Lamb with Flageolet
Chef's Specialty: A winter warmer
Scott Mason of the Ketchum Grill cooks up local lamb with a surprisingly tasty twist: beans. Text by Chad Walsh. Photos by Paulette Phlipot.
In the past decade, there has been a significant cultural shift in the way American’s view food. No longer the stuff of simple sustenance, in the 21st Century, food is hot. "I love that Americans, as a whole, are getting the good food thing," said Scott Mason, owner and head chef of the Ketchum Grill. "We have become a nation of foodies."
On his days off from his restaurant, Mason likes to put on some good music (usually soul or classical), pour himself a glass of wine and experiment in the kitchen with his wife, Anne, and their two teenage daughters.
Chef Scott Mason revels in sourcing local foodstuffs throughout the year, be it from his kitchen garden or from the broad expanses of Idaho’s land.
When one understands the timing and the rhythm of preparing food, said Mason, one is free to explore dishes a little deeper. "I love to take the time to create something new," he said, and "many things that I make on my days off end up in some form on the restaurant special board." One such creation is his dish of Lava Lake Lamb with Flageolet. Comprised of fork-tender lamb accompanied by white French beans and accented with a crimson pear and mint chutney, the dish requires a little patience from a chef; preparation takes a least a day. The beans need 24 hours to soak before the cooking begins, after which they simmer for an hour before being finished over medium heat with the lamb. But Mason feels that taking time over a dish is a bonus, not a drawback. "Our lives have sped up so much we often don’t take the time to enjoy what we eat."
Mason developed his love for food at his parents’ table in Eugene, Oregon. That early exposure led to a varied career at kitchens throughout the Northwest. After meeting Anne, a pastry chef and fellow Oregonian, the couple settled in Idaho, where Mason was hired by Alfred Fehlmann, chef and owner of Freddy’s Taverne d’Alsace in Ketchum. His work with Fehlmann led to four apprenticeships at highly regarded restaurants in France. Then, 16 years ago Fehlmann sold his restaurant to Mason, which he transformed into the Ketchum Grill.
While his kitchen offers what Mason describes as traditional American cuisine with Italian and French roots, he tries hard to keep what he serves as regional and local as possible. "I love to buy from local meat producers for example, because I can speak with the growers and examine the process personally," Mason said. Consequently, he buys a lot of produce from Shoshone and Gooding, and the organic, grass-fed lamb served at his restaurant is from the Lava Lake farm, based east of Carey. "I look to the grower to provide me with information with respect to raising practices, slaughter and medications. If the grower is conscious of the need for naturally [raised livestock], then usually the quality of the product follows."
In keeping with his "localvore" principles, Mason’s lamb with flageolet dish incorporates a not-so-famous Idaho vegetable: beans. Mason points out that the farmers of the Gem State prolifically harvest beans, which are a perfect accompaniment to red meat. And for those who want to eat locally year-round, beans are a great dish in the wintertime. "Beans are hearty, they fill you up, they’re usually served hot and they’re a great source of protein," said Mason of the legume that he feels can make any good dish better. "They can be dried and they store well; and they can last all winter long."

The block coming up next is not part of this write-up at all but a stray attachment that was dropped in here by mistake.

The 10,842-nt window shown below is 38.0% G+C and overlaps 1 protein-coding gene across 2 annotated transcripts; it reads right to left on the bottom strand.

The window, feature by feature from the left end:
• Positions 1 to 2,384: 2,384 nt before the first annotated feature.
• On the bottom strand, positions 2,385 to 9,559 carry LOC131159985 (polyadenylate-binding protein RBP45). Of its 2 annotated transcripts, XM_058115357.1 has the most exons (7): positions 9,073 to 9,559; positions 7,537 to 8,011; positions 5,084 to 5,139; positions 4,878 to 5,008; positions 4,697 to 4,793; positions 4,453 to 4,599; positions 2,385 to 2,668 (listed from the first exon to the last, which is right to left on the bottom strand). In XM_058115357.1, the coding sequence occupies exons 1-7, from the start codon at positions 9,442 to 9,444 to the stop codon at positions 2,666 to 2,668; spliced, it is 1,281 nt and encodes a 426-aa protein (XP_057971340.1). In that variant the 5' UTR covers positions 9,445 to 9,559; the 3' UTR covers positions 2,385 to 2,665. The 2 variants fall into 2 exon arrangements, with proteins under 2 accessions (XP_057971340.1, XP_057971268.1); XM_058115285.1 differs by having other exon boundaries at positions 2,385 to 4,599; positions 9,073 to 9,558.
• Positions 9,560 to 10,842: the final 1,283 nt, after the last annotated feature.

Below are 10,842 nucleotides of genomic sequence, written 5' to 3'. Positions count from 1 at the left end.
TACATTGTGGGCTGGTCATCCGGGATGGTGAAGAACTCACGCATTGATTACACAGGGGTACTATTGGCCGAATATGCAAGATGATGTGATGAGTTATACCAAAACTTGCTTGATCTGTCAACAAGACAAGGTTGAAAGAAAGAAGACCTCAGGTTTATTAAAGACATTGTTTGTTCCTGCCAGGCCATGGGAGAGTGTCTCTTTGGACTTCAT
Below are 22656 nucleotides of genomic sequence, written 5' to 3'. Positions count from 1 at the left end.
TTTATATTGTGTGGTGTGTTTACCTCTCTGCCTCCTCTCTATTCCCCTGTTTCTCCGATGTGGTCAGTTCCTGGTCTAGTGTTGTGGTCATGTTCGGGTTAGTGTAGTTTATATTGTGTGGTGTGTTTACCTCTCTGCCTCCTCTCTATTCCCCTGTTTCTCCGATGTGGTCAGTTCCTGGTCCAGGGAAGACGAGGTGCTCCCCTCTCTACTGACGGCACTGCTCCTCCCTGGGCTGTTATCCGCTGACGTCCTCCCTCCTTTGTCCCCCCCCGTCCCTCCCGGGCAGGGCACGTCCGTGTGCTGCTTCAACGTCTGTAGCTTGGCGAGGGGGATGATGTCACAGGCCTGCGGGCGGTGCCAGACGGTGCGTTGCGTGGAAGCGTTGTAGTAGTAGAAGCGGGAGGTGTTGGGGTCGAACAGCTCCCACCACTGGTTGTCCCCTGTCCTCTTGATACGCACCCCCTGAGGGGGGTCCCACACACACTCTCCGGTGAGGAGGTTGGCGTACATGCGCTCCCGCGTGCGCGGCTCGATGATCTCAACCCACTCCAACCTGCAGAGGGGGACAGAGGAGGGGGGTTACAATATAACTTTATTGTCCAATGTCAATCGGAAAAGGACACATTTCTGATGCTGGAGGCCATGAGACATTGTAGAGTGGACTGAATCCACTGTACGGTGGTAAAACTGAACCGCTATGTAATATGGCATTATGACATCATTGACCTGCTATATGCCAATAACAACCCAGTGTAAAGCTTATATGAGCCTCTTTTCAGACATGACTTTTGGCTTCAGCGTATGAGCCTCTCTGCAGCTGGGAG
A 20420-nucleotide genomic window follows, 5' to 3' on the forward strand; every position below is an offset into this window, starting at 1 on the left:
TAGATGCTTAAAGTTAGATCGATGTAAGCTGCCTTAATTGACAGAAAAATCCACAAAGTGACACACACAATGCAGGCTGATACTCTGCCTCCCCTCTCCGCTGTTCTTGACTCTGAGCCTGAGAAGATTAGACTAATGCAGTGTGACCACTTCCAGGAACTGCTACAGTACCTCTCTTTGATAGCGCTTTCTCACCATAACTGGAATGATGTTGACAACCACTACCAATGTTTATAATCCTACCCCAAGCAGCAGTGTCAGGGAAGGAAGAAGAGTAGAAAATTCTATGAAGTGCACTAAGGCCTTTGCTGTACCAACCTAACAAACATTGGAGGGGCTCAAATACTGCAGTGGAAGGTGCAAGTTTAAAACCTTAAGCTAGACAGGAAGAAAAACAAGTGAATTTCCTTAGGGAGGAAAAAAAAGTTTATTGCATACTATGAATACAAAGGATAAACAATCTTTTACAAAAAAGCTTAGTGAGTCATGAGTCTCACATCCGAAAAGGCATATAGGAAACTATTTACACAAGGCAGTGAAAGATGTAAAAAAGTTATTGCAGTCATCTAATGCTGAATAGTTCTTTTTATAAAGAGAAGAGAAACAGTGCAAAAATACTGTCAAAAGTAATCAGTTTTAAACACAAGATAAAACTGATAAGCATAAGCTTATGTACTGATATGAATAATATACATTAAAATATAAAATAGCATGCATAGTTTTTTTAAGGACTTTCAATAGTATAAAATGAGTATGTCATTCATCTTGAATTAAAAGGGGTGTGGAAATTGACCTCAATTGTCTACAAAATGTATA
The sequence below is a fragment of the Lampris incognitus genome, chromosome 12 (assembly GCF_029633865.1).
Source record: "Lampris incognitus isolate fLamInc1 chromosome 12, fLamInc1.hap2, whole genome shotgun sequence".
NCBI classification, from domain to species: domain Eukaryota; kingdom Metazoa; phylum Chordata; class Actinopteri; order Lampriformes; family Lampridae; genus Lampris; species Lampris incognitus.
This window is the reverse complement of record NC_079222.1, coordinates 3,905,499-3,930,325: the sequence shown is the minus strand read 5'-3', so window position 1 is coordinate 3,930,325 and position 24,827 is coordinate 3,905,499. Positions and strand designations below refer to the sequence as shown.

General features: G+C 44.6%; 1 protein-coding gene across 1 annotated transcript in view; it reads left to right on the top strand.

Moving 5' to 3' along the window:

And yet, while beans have a notorious reputation (they’re easy to both over- and under-cook, which can make them difficult to digest), Mason claims they can be easy to work with. "It is important not to cook them to the point where they lose their texture, nor should they be undercooked to where they’re crispy and brittle. Cooking them right allows them to be creamy," said Mason, "and that’s the quality I like in a bean."
Lamb with Flageolet
Lava Lake lamb leg with white French beans (flageolet) and crimson pear and mint chutney
Serves 6 – 8
(prep time 24 hours; cooking time 2 hours)
1 qt. flageolet (soaked overnight in 1 gallon cold water)
1 qt. homemade chicken stock
1/3 cup olive oil
5 peeled garlic cloves
1 peeled, diced yellow onion
1 sprig rosemary
3 bay leaves
1/4 tsp. ground white pepper
1 Tbsp. kosher salt
Crimson Pear & Mint Chutney
2 crimson pears (ripe, julienned)
1 shallot (peeled, julienned)
¼ cup sherry vinegar
¼ cup honey
15 pink peppercorns
1 pinch kosher salt
1 Tbsp. virgin olive oil
Lava Lake Lamb Leg
3 lbs Lava Lake lamb legs (top round)
kosher salt & fresh ground black pepper
1/4 cup olive oil
4 Roma tomatoes (quartered, seeded)
2 cups dry sherry
1 cup chicken stock
DirectionsCook beans at a medium boil for 1 hour. Strain and set aside. In a large pot, lightly brown garlic cloves in olive oil. Add diced onion, sauté until translucent. Add seasonings, cooked beans and stock. Simmer for 45 minutes or until tender. While the beans cook, rub outside of lamb with salt, pepper. Heat oil and brown lamb on all sides in large skillet. Remove excess oil and add tomatoes, brown slightly. Deglaze pan with sherry, add stock and roast in oven at 400 degrees for 35-40 minutes. Remove from oven, add 4 cups cooked beans to pan. Evaporate excess liquid to desired consistency over medium heat. Serve lamb over beans on platter, with pear and mint chutney (simply toss all ingredients in a small mixing bowl), serve atop lamb.